SABINE RIVER. The Sabine River rises in three main branches-the Cowleech Fork, the Caddo Fork, and the South Fork. A fourth branch known as the Lake Fork of the Sabine or Lake Fork Creek, joins the main stream forty miles downstream from the junction of the other three branches. The Cowleech Branch rises in northwestern Hunt County and flows southeast for thirty-five miles to the extreme southwestern corner of the county, where its confluence with the Caddo Fork and the South Fork forms the Sabine River proper (at 32°48' N, 95°55' W). The former juncture is now inundated by Lake Tawakoni, constructed in 1958. The Caddo Fork rises in two tributary forks, the East Caddo Fork and the West Caddo Fork, in northwestern Hunt County. These streams unite in the southern part of the county to form the Caddo Fork, which flows southeast to its junction with the South Fork and the Cowleech Fork. The South Fork rises in the southwestern corner of Hunt County and flows east for eighteen miles to join the Caddo Fork and Cowleech Fork. From this point the Sabine River runs southeast, forming the boundary lines between Rains and Van Zandt, Van Zandt and Wood, Wood and Smith, and Smith and Upshur counties. After crossing most of Gregg County, the river forms portions of the county lines between Gregg and Harrison, Harrison and Rusk, and Harrison and Panola counties before it bends more sharply across Panola County. At the thirty-second parallel in the southeastern corner of Panola County the Sabine becomes the state boundary between Texas and Louisiana, and thus the eastern boundary of Shelby, Sabine, Newton, Orange, and Jefferson counties. The river empties into Sabine Lake (at 29°59' N, 93°47' W), which is formed by the confluence of the Nechesqv and the Sabine rivers; the lake is drained by Sabine Pass into the Gulf of Mexico.
The Sabine flows for 555 miles. Its total drainage basin area is 9,756 square miles, of which 7,426 is in Texas and the remainder in Louisiana. Unlike most Texas rivers, the Sabine is entirely in an area of abundant rainfall. Average annual precipitation is between thirty-seven inches at its source and fifty inches at its mouth. Also it flows through forested sandy country adaptable to the conservation of runoff and is fed by many flowing tributaries and springs. It has, therefore, a remarkably strong flow for its length, and it discharges the largest volume of water at its mouth of all Texas rivers. Average runoff within 97 percent of the Sabine River basin during the 1941–67 period was about 640 acre-feet per square mile. Two large reservoirs have been constructed on the Sabine: Lake Tawakoni, at the junction of the South and Cowleech forks, now in Hunt, Rains, and Van Zandt counties; and Toledo Bend Reservoir, on the Texas and Louisiana border. The Sabine River basin is characterized by flat slopes and wide, timbered floodplains. High rainfall rates produce frequent flooding of low-lying areas, and large floods occur, on the average, every five years. Floods generally rise and fall slowly, although flash floods occasionally occur in the basin. During flood the lowest part of the basin usually remains inundated for many days, and sometimes for several weeks. The extreme southern portion of the river is subject to hurricane flooding. In its upper reaches the river traverses rolling terrain with soils of deep sandy loams, loamy sands, and sand. Loblolly, longleaf, and shortleaf pine, post, southern, red and white oak, and flowering dogwoods grow throughout the region. Cottonwood, cypress, hackberry, pecan, blackgum, hickory, and blackjack oak are scattered throughout the area. A variety of native grasses is also found, including little and big bluestem, Indian grass, switch grass, grama grass, and Virginia wild rye. In its lower reaches, the Sabine flows through generally flat terrain with a substrate composed of sand, gravel, and mud. Vegetation in this region consists largely of water-tolerant hardwoods, conifers, and grasses.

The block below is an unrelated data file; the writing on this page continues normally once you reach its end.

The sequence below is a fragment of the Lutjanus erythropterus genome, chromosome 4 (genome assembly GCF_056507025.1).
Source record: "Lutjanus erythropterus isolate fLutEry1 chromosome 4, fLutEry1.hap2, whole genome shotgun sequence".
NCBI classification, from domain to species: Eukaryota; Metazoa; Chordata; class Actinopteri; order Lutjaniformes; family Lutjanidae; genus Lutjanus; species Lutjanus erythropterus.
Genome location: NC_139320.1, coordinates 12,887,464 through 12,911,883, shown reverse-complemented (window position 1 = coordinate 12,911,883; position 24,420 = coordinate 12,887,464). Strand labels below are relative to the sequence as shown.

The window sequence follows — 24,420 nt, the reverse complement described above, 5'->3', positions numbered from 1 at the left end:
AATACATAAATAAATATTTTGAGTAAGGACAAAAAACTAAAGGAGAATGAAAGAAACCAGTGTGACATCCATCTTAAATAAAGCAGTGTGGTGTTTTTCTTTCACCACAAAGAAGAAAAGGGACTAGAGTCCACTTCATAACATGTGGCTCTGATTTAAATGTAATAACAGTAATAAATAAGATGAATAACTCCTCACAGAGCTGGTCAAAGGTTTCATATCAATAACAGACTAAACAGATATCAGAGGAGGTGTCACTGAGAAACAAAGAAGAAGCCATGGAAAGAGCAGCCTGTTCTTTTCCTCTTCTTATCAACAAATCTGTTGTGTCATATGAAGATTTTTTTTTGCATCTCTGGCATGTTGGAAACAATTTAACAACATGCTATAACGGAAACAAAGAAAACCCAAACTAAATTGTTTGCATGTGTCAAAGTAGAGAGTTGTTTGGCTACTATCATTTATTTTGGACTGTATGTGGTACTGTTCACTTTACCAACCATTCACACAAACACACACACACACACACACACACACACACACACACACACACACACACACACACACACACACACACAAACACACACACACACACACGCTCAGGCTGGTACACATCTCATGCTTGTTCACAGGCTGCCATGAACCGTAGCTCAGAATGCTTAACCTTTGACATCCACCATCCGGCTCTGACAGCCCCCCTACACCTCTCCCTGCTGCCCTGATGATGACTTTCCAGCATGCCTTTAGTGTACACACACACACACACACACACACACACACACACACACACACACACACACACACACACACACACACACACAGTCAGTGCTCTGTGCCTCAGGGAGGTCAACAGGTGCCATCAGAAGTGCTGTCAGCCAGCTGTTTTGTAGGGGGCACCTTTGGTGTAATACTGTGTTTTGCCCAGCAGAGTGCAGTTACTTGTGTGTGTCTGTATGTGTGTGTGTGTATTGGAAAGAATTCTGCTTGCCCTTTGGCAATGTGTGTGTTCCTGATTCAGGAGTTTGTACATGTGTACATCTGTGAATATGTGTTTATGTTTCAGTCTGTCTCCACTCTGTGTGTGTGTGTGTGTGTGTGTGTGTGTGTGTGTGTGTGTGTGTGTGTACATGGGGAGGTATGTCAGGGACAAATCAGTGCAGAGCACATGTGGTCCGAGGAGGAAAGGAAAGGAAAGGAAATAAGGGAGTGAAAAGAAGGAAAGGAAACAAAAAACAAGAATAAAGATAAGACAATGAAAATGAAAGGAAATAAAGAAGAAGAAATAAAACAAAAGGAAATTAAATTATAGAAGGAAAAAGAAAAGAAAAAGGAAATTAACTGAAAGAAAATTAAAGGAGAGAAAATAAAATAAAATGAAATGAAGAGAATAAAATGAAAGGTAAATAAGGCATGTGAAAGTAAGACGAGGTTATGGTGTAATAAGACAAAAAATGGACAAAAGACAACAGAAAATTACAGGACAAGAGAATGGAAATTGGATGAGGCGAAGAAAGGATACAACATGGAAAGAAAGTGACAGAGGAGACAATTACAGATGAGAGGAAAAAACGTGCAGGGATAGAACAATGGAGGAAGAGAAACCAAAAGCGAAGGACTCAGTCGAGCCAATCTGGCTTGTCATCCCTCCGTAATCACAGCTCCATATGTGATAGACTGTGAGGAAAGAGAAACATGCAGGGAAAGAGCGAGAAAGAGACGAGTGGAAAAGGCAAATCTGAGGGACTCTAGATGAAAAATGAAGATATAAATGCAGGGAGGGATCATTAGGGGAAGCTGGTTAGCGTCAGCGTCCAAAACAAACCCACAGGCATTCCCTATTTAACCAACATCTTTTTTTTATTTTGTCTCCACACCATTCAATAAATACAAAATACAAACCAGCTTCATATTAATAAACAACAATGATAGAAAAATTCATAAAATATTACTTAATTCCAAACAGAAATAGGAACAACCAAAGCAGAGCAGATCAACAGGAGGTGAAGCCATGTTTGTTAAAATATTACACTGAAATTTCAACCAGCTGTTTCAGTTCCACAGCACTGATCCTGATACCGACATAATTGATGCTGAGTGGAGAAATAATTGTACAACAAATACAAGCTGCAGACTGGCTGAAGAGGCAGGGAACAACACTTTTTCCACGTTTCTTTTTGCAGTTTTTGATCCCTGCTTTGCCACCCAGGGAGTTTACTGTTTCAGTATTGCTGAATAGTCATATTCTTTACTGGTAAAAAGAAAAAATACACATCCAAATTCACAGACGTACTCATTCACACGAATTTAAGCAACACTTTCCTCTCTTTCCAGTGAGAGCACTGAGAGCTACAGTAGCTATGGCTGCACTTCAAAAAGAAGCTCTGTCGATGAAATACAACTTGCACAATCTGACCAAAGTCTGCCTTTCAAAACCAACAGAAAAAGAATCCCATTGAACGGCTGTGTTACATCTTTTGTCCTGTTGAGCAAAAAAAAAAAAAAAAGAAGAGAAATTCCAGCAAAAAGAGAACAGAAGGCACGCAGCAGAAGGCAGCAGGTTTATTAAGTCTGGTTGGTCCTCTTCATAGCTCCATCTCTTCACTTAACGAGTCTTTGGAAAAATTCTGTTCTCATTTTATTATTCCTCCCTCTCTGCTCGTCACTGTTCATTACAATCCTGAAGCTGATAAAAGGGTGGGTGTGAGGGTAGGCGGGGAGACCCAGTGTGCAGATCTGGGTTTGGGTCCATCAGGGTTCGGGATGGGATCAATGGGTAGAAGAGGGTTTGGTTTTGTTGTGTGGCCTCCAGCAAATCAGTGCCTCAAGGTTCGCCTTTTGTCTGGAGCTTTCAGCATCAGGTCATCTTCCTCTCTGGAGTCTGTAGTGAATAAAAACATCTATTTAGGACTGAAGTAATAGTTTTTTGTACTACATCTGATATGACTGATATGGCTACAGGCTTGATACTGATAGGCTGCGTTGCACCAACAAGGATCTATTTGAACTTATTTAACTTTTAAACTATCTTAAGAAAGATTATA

The Sabine River basin has long been the site of human habitation. Archeological excavations have discovered evidence of all stages of southeastern Indian development, beginning with the 12,000-year-old Clovis culture. Indian development reached its peak after the arrival of the Caddos about A.D. 780. The early Caddoan Period, which lasted until about 1260, saw the construction of large mounds, the southwesternmost example of the Mississippian mound-building culture. In the Late Caddo Period, many of the mound sites were abandoned, but numerous sites show a continuing Caddoan presence in the area until the beginning of the historical era.
When the first Europeans entered the area in the sixteenth century, they found various groups of Caddos living along the stream. The name Sabine (Río de Sabinas) comes from the Spanish word for cypress and refers to the great growth of cypress trees along the lower river. The stream was evidently named by Domingo Ramón in 1716, for it was designated Río de Sabinas on a map of 1721 giving the route of the expedition led by the Marqués de Aguayo. The Spanish considered territory west of the Sabine, and some territory to the east, to be part of the Spanish province of Texas. After the acquisition of Louisiana by Spain, Spanish officials debated about whether the Sabine should form the eastern boundary of Texas. The capital of the province of Texas, however, was Los Adaes, on the east side of the river near the present site of Robeline, Louisiana. French traders operated along the Sabine, and both nations claimed the area. An examination of old Spanish maps shows that up to the end of the eighteenth century little was known about the topography of East Texas. Some Spanish maps labeled the Sabine Río de los Adais (Adaes, Adiais, or Adays); others, failing to show Sabine Lake, pictured both the Sabine and the Neches flowing directly and independently into the Gulf of Mexico, or depicted the two rivers joining to form one river before entering the Gulf; yet other maps showed only one river. Some mapmakers referred to the Sabine as the Río Mexicano; others used this designation for the Neches. José Antonio Pichardo, who made a close study of the Louisiana-Texas boundary in the first decade of the nineteenth century, reported all of this past confusion, pointing out at the same time that the fixed names of the two streams-Neches or Río de Nievas for the western river and Río de Sabinas for the eastern-had been well established for years and that, when the name Río Mexicano was used, it was only properly applied to the Neches.